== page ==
Weighting of votes in the Council
Qualified majority voting in the Council of the European Union is based on the principle of the weighting of votes. Under the current weighting system, the Member States with the largest populations have 27-29 votes, the medium-sized countries have 7-14 votes and the small countries 3 or 4 votes. A decision requires at least 255 out of 345 votes to be adopted.
The weighting arrangements are the result of a compromise between Member States that, although equal in law, differ in various respects. The number of votes allocated to a Member State is determined by the size of its population, with an adjustment that leads to relative over-representation of the countries with small populations.
The current weighting of votes, enshrined in the Treaty of Nice, came into force on 1 November 2004.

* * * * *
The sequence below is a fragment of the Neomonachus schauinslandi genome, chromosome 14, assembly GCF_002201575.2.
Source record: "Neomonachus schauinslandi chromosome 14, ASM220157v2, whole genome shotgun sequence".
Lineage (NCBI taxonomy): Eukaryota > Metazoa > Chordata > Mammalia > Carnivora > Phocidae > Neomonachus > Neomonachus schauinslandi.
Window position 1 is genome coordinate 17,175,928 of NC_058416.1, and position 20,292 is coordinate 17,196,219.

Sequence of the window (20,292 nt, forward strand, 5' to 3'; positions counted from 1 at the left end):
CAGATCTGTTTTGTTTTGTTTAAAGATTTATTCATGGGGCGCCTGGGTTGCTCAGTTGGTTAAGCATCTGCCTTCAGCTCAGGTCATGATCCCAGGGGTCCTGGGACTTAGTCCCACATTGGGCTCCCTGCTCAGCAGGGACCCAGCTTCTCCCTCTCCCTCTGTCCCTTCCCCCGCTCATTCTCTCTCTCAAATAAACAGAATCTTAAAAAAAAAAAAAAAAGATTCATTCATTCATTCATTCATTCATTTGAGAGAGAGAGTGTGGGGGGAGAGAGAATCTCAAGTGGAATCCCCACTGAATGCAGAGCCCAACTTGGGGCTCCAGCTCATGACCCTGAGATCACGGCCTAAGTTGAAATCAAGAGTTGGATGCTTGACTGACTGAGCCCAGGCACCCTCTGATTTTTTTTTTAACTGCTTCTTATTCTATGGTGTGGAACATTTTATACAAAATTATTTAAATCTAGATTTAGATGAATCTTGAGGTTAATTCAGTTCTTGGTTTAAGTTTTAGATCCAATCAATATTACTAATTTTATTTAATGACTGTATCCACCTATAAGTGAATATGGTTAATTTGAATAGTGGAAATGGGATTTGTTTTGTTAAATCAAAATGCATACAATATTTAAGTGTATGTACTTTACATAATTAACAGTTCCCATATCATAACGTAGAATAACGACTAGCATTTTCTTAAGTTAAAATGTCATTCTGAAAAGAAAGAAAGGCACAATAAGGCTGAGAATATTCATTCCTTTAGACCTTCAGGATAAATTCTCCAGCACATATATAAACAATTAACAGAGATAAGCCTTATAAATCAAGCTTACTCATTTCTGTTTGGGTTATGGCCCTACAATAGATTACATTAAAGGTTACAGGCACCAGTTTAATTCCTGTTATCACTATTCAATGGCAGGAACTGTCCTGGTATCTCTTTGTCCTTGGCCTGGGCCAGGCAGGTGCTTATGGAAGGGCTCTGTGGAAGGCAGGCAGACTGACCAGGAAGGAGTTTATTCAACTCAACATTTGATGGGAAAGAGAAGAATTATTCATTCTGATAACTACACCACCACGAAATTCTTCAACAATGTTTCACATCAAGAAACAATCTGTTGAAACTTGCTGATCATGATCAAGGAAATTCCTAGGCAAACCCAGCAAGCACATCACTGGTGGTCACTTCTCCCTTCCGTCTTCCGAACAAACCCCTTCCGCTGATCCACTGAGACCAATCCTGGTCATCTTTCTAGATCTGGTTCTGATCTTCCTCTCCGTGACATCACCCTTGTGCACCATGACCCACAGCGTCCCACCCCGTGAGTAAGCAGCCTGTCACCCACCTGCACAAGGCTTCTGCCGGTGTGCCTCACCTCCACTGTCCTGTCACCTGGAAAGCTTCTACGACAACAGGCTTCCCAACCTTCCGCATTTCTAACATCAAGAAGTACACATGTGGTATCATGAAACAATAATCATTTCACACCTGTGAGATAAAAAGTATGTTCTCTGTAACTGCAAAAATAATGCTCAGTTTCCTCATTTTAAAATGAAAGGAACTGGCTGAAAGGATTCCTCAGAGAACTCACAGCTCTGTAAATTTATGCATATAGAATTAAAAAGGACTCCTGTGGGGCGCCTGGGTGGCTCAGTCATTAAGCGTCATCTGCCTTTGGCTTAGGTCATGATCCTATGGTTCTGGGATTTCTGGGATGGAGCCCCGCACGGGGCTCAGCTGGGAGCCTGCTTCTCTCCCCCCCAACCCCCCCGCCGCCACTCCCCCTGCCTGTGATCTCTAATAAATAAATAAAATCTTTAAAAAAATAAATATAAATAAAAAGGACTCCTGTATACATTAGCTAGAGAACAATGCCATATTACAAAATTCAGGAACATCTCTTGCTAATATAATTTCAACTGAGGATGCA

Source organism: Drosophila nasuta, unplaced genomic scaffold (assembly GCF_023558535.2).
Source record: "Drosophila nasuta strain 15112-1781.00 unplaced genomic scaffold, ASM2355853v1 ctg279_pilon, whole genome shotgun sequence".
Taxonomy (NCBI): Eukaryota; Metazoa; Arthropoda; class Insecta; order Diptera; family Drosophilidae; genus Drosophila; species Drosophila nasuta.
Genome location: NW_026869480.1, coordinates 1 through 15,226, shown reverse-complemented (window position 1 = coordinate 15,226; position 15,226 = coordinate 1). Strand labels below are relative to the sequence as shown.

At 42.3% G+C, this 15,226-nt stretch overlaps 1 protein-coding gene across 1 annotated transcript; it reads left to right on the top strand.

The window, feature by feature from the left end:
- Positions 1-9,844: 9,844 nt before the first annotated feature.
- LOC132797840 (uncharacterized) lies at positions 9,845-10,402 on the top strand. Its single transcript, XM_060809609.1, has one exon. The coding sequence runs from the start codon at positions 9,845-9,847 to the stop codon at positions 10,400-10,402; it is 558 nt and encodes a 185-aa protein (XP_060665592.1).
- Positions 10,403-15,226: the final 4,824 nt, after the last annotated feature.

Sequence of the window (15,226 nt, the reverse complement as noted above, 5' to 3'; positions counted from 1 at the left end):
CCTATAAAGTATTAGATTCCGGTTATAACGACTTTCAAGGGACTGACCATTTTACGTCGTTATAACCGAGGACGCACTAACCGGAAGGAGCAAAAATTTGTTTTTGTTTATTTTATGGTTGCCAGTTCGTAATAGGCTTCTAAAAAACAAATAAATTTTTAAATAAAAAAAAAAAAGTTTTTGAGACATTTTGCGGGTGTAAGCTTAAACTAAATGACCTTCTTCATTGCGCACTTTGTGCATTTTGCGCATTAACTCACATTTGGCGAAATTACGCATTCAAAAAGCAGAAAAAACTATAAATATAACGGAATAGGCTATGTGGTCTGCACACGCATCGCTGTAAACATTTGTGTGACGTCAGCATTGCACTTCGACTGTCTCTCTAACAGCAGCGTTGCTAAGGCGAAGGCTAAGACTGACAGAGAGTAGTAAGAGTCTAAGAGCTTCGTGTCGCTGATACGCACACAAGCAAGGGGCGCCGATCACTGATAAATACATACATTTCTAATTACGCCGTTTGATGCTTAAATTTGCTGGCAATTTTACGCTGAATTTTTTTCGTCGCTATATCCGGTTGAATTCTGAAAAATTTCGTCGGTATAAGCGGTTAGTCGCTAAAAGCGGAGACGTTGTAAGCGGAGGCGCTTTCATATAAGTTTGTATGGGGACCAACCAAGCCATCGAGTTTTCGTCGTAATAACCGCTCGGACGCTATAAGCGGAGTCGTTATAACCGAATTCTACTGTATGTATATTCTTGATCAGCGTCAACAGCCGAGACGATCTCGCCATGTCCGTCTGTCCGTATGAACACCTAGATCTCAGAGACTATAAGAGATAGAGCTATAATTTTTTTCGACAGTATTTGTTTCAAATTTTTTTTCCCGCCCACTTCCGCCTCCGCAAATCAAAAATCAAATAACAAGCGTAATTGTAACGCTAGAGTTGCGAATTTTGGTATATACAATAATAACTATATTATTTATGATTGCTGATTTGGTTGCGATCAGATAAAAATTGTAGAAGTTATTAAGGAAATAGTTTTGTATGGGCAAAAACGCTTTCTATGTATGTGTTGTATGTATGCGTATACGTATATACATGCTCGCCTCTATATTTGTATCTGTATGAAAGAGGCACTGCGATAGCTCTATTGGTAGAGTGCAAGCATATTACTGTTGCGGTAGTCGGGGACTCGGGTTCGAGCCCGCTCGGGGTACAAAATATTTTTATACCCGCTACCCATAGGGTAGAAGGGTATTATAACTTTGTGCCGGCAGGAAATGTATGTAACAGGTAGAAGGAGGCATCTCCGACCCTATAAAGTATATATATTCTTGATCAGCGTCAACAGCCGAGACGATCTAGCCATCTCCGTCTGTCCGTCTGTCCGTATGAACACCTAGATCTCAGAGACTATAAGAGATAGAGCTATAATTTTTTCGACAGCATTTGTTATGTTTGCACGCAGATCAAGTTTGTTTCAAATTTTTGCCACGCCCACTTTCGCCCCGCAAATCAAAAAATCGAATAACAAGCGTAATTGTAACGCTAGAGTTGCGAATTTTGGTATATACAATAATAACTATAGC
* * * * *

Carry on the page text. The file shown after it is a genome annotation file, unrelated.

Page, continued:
The Treaty of Lisbon (Article 16 of the Treaty on European Union) introduces a new definition for the rule of qualified majority which shall be applicable in three stages:
- From 1 December 2009 until 1 November 2014: the weighting of votes system from the Treaty of Nice continues to apply. A blocking minority may be established by gathering together a coalition of 91 votes or 38% of the population of the Union.
- From 1 November 2014 until 31 March 2017: the new weighting rule applies, but Member States can demand the application of the previous weighting rules and the “Ionnina Compromise”.
- From 1 April 2017: the rule of double majority is obligatory. The Council adopts a decision when it is approved by at least 55% of Council members comprising of at least 15 of them and representing Member States which include at least 65% of the population of the European Union. A blocking minority is made up of at least four Member States.